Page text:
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ABCNews.com - ABCNews.com: Breaking News, Vote 2010 Elections, Politics, World News, Good Morning America, Exclusive Interviews

ABCNews.com - ABCNews.com: Breaking News, Vote 2010 Elections, Politics, World News, Good Morning America, Exclusive Interviews

Coexisters Norovirus Norovirus is a genus of genetically diverse single-stranded RNA, non-enveloped viruses in the Caliciviridae family.[1] The known viruses in the genus are all considered to be the variant strains of a single species called Norwalk virus. The viruses are transmitted by fecally contaminated food or water, by person-to-person contact,[2] and via aerosolization of the virus and subsequent contamination of surfaces.[3] Noroviruses are the most common cause of viral gastroenteritis in humans, and affect people of all ages.[4] Norovirus infection is characterized by nausea, forceful vomiting, watery diarrhea, abdominal pain, and in some cases, loss of taste. General lethargy, weakness, muscle aches, headache, and low-grade fever may occur. The disease is usually self-limiting, and severe illness is rare. The genus name Norovirus is derived from Norwalk virus, the only species of the genus. Diagnosis[edit] Virology[edit] Transmission[edit] Classification[edit] Structure[edit] Pathophysiology[edit]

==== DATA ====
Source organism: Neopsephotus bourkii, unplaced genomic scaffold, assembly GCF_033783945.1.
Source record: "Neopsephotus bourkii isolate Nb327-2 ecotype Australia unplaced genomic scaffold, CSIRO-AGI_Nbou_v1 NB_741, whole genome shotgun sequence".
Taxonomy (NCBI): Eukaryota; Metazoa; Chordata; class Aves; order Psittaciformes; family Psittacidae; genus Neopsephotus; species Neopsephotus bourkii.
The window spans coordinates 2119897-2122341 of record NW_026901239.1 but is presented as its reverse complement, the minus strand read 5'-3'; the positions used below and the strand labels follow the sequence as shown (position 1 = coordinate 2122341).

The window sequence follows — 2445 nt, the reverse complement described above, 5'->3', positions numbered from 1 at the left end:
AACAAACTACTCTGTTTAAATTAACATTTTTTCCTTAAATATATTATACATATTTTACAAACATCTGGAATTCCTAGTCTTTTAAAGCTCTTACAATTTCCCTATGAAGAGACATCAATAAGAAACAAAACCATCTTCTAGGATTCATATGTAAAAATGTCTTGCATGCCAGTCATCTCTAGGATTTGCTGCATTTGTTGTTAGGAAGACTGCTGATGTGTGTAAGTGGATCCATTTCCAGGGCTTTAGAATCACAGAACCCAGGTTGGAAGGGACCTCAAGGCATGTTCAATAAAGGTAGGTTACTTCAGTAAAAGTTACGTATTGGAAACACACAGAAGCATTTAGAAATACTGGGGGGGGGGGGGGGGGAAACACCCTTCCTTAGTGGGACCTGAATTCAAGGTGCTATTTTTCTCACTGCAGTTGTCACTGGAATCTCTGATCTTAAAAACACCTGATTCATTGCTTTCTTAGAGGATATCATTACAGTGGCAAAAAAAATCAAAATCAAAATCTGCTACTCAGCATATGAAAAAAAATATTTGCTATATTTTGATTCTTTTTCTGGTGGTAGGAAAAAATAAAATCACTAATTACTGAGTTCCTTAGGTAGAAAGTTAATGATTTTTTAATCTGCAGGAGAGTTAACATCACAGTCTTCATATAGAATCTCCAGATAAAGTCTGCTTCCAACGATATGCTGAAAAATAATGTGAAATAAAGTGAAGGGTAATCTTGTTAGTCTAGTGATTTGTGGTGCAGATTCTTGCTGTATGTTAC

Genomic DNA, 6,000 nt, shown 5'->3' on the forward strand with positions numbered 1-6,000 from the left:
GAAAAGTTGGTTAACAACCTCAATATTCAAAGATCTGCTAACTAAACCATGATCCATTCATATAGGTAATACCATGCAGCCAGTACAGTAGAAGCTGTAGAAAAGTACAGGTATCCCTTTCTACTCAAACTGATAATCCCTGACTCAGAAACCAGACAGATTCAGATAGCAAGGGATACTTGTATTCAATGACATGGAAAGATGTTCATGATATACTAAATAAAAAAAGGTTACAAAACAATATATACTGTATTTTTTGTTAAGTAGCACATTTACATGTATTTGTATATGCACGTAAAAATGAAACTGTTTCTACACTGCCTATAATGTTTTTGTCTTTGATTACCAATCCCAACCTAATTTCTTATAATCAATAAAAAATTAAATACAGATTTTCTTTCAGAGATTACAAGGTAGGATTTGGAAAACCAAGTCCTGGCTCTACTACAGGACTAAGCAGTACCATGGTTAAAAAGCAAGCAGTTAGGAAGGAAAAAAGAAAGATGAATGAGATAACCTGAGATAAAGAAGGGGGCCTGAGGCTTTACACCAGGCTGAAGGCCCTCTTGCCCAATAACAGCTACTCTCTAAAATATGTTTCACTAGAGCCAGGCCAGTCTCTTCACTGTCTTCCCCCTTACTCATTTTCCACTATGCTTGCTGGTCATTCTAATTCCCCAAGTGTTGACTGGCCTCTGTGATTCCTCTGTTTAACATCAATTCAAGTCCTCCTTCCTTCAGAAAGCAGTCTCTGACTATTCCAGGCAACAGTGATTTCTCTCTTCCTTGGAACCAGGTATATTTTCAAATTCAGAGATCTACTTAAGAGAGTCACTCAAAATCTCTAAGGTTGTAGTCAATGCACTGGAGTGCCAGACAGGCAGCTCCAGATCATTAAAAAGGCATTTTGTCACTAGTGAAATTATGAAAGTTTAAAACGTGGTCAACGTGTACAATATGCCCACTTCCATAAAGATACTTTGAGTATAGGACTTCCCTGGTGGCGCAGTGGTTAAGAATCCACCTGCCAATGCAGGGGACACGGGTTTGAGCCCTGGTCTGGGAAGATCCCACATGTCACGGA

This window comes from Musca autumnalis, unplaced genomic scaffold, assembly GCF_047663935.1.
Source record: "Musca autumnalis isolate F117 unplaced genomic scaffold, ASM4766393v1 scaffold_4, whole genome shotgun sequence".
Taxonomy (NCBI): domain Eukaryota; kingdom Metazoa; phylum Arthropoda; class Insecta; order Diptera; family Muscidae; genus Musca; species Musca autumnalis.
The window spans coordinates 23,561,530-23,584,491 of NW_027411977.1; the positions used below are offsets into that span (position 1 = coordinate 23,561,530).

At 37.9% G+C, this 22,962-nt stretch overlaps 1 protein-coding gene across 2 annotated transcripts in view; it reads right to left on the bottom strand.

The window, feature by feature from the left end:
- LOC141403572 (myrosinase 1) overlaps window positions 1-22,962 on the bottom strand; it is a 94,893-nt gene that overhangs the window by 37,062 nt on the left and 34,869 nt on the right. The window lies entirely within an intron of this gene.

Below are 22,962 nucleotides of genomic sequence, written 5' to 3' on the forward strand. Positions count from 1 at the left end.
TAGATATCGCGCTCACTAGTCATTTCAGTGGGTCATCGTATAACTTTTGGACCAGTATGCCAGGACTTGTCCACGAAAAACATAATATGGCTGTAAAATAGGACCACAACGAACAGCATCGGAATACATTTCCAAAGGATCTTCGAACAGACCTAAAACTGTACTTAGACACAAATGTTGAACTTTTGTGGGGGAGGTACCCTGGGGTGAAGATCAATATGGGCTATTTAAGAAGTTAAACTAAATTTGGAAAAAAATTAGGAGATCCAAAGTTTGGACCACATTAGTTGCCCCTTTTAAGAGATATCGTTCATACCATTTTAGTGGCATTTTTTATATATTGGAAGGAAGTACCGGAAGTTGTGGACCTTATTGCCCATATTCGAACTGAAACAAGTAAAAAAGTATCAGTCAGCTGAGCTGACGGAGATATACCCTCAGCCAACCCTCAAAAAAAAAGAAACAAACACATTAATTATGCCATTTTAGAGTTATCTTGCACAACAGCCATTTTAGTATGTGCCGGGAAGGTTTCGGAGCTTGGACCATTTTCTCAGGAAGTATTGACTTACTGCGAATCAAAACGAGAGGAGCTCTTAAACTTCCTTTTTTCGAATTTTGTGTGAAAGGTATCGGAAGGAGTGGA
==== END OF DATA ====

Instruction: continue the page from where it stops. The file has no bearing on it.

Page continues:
The New York Times - Breaking News, World News & Multimedia Democratic Underground 7 Degrees of Wiki Alex Jones NYTimes Fueling Consipracy How the News Media Fuels Conspiracy Theories "For the great enemy of truth is very often not the lie -- deliberate, contrived and dishonest -- but the myth -- persistent, persuasive, and unrealistic. Too often we hold fast to the cliches of our forebears. We subject all facts to a prefabricated set of interpretations. We enjoy the comfort of opinion without the discomfort of thought." Let’s start by differentiating “conspiracy theories” from “reasonable suspicion.” Someone could just come up with a creative “what if” idea about something. Let’s examine America’s view of conspiracy theories. The actual “theory” portion of the Kennedy assassination was the conclusions outlined in the Warren Report. Now let’s talk about how the media pulls the switch-a-roo flipping conspiracy theory and reasonable suspicion when they want to shape public opinion. I like to call this propaganda. The ultimate theory: The existence of God. I can create a never ending list here but I think you get the point.